Since ancient times, the Church has brought palm branches into the Liturgy as a blessing on the feast of the Entry of the Lord into Jerusalem - the day commonly known as Palm Sunday.
In Mediterranean areas such as the Holy Land, North Africa, Greece, Italy, Spain and Portugal, various types of palm branches were available, just as those which were strewn in the path of the Lord as He entered the Holy City.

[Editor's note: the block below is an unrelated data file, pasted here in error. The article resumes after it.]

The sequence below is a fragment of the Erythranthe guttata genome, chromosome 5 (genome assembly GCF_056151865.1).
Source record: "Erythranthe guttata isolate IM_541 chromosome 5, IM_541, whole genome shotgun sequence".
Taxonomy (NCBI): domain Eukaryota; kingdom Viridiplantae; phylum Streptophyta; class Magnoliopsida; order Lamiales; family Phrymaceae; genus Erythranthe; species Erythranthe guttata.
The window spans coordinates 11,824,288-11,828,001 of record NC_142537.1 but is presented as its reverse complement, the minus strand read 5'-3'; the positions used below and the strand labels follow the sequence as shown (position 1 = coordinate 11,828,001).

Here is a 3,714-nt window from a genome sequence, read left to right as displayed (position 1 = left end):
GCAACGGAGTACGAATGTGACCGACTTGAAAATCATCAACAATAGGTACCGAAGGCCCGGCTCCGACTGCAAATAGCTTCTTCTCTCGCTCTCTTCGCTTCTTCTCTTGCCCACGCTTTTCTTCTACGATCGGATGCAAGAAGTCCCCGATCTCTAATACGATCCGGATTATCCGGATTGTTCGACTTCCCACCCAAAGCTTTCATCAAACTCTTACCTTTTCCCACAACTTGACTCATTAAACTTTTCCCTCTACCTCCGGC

In areas that were later Christened, such as Ukraine and Russia, palms were not available, and as such, the custom was adopted to use pussywillow boughs, which just begin to bloom around Pascha. In more remote, northern areas, fir branches were sometimes used.
Today, most areas have access to postal-ready palm orders, to recall the roots of this holy feast. Yet it is suitable to also use local branches in celebrating in our time the Lord's Triumphal Entry.